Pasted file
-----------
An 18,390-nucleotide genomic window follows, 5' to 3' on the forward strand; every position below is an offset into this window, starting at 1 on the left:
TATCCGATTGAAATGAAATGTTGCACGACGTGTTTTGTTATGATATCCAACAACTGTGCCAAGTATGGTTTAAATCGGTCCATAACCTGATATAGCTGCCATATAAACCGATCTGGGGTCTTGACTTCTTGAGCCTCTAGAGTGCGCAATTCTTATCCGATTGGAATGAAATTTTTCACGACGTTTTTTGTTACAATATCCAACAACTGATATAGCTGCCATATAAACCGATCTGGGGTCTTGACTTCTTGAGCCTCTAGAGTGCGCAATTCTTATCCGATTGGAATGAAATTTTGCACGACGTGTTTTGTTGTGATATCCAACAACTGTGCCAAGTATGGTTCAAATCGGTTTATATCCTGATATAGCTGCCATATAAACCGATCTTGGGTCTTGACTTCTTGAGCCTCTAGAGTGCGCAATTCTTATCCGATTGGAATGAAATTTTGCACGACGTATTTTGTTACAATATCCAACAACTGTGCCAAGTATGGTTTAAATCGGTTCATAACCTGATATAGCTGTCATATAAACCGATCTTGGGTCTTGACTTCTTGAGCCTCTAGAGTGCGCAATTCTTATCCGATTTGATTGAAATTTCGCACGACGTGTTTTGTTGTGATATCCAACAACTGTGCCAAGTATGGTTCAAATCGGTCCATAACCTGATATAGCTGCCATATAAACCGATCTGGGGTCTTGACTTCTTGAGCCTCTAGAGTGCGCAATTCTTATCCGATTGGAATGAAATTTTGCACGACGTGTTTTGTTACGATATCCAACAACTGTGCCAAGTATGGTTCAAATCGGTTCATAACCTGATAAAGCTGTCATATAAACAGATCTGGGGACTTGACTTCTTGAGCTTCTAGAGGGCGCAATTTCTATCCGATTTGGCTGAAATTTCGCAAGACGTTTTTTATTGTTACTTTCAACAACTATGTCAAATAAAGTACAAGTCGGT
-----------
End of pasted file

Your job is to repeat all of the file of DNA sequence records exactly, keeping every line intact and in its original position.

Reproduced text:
An 18,390-nucleotide genomic window follows, 5' to 3' on the forward strand; every position below is an offset into this window, starting at 1 on the left:
TATCCGATTGAAATGAAATGTTGCACGACGTGTTTTGTTATGATATCCAACAACTGTGCCAAGTATGGTTTAAATCGGTCCATAACCTGATATAGCTGCCATATAAACCGATCTGGGGTCTTGACTTCTTGAGCCTCTAGAGTGCGCAATTCTTATCCGATTGGAATGAAATTTTTCACGACGTTTTTTGTTACAATATCCAACAACTGATATAGCTGCCATATAAACCGATCTGGGGTCTTGACTTCTTGAGCCTCTAGAGTGCGCAATTCTTATCCGATTGGAATGAAATTTTGCACGACGTGTTTTGTTGTGATATCCAACAACTGTGCCAAGTATGGTTCAAATCGGTTTATATCCTGATATAGCTGCCATATAAACCGATCTTGGGTCTTGACTTCTTGAGCCTCTAGAGTGCGCAATTCTTATCCGATTGGAATGAAATTTTGCACGACGTATTTTGTTACAATATCCAACAACTGTGCCAAGTATGGTTTAAATCGGTTCATAACCTGATATAGCTGTCATATAAACCGATCTTGGGTCTTGACTTCTTGAGCCTCTAGAGTGCGCAATTCTTATCCGATTTGATTGAAATTTCGCACGACGTGTTTTGTTGTGATATCCAACAACTGTGCCAAGTATGGTTCAAATCGGTCCATAACCTGATATAGCTGCCATATAAACCGATCTGGGGTCTTGACTTCTTGAGCCTCTAGAGTGCGCAATTCTTATCCGATTGGAATGAAATTTTGCACGACGTGTTTTGTTACGATATCCAACAACTGTGCCAAGTATGGTTCAAATCGGTTCATAACCTGATAAAGCTGTCATATAAACAGATCTGGGGACTTGACTTCTTGAGCTTCTAGAGGGCGCAATTTCTATCCGATTTGGCTGAAATTTCGCAAGACGTTTTTTATTGTTACTTTCAACAACTATGTCAAATAAAGTACAAGTCGGT